5. Validation of observed GIs with an orthogonal phenotypic readout.
    Figure 5: Validation of observed GIs with an orthogonal phenotypic readout.

    (a) Micrographs derived from mouse embryo fibroblast cells depleted for Ctr9 in combination with knockdowns of Ruvbl1, Ruvbl2, Actl6a or Morfl1. Scale bars, 20 μm. (b) Phenotype strength represented as a fraction of cells with elongated nuclei (longer bars represent more extreme phenotype). Error bars, s.d. based on 100 random samples of 10% of the data in each experiment.

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Author information

  1. These authors contributed equally to this work.

    • Assen Roguev &
    • Dale Talbot

Affiliations

  1. Department of Cellular and Molecular Pharmacology, University of California, San Francisco, California, USA.

    • Assen Roguev,
    • Michael Shales &
    • Nevan J Krogan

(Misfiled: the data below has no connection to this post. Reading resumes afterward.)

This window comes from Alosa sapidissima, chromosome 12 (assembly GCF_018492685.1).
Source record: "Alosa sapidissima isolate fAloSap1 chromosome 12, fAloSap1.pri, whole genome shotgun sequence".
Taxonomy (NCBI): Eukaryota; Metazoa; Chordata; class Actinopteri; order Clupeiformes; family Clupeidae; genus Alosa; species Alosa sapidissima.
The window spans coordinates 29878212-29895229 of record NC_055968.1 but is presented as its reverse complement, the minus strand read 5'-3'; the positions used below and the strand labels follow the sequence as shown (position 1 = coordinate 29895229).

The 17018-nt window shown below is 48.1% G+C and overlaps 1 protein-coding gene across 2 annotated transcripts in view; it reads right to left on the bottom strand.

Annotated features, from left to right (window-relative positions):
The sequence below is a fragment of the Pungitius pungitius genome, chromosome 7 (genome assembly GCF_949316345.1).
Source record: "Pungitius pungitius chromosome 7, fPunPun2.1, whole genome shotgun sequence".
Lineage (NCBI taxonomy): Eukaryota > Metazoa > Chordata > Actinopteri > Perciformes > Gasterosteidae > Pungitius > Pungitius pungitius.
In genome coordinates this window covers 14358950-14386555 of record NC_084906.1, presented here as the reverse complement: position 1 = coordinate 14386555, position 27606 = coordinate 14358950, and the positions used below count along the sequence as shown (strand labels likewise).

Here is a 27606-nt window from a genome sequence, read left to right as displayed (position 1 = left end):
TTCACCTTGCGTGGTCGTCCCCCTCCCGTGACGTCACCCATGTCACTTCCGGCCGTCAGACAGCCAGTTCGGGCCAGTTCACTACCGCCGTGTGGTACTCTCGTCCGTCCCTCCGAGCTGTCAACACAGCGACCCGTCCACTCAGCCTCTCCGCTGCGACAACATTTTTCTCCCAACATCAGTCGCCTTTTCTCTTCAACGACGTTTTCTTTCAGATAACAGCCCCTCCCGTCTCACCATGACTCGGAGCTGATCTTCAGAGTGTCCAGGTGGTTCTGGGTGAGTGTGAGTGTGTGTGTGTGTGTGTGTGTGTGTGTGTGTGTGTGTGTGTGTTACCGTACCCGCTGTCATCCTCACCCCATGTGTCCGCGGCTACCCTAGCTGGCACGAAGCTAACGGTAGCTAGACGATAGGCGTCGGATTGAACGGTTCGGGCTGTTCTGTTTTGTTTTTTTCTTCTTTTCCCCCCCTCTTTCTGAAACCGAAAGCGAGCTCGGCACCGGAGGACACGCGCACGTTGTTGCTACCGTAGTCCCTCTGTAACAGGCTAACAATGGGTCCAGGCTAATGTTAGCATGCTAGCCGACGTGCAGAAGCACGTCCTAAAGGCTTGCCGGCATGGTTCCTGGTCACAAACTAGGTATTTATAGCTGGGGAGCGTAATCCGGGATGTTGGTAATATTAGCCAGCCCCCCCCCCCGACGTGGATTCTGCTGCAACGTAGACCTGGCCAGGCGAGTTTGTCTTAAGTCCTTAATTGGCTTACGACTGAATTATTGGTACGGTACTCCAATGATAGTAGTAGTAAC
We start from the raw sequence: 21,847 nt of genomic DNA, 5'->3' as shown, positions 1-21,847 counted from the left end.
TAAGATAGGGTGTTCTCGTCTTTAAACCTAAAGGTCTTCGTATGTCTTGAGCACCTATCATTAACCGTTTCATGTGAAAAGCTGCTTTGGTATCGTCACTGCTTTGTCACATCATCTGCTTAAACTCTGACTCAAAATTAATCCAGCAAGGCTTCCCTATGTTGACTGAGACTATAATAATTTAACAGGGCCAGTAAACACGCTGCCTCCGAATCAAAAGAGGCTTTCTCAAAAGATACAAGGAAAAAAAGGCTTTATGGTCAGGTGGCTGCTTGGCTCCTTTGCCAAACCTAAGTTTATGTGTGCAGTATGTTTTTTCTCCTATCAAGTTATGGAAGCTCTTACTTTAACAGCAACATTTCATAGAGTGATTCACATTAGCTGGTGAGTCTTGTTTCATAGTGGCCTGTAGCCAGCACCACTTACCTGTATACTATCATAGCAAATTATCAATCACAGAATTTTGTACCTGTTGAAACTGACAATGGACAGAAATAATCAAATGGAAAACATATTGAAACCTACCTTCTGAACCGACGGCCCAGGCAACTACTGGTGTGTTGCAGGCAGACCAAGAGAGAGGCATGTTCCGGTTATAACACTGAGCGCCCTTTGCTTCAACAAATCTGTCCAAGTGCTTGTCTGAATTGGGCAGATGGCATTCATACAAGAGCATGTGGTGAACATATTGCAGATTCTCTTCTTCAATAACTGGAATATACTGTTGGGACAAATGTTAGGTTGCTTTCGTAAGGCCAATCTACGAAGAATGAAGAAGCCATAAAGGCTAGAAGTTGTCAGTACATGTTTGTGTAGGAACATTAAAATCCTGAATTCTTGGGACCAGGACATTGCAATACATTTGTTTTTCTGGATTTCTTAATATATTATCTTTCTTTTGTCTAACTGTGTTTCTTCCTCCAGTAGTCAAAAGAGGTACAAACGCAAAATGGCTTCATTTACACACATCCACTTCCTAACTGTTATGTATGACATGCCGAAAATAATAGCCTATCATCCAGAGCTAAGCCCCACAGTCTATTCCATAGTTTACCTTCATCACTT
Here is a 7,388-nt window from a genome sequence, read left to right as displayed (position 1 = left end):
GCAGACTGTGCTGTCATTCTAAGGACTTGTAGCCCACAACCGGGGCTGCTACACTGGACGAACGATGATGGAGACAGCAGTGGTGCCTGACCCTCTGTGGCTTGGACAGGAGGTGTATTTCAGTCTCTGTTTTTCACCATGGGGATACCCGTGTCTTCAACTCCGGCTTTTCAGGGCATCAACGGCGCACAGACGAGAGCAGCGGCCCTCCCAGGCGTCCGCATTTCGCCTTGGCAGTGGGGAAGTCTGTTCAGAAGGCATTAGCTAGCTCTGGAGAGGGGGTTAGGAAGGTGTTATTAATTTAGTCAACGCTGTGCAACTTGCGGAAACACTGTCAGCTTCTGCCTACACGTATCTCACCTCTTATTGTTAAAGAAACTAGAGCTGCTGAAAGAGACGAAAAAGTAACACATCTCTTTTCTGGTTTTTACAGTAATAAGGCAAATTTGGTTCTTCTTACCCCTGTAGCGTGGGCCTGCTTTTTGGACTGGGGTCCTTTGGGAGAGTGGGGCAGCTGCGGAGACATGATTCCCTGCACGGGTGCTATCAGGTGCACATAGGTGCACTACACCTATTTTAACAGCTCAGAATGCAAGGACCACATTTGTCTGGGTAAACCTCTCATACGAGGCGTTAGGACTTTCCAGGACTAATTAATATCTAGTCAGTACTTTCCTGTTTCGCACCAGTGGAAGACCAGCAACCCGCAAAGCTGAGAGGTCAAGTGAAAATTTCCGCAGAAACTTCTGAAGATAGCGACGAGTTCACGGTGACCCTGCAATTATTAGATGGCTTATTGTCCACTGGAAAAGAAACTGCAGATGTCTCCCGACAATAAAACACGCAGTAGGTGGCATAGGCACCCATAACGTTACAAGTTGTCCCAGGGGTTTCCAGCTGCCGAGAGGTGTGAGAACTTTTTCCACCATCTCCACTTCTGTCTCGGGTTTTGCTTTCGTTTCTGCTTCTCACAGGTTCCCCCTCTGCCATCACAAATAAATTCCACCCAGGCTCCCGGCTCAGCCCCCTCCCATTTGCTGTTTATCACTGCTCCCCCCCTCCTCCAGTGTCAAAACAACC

2. California Institute for Quantitative Biosciences, San Francisco, California, USA.

    • Assen Roguev,
    • Michael Shales &
    • Nevan J Krogan
  3. Department of Biochemistry and Biophysics, University of California, San Francisco, California, USA.

    • Dale Talbot &
    • Barbara Panning
  4. School of Computer Science and Informatics, Belfield, Dublin, Ireland.

    • Gian Luca Negri
  5. University College Dublin, Conway Institute of Biomedical Research, Dublin, Ireland.

    • Gerard Cagney
  6. University of California San Francisco Helen Diller Family Comprehensive Cancer Center, San Francisco, California, USA.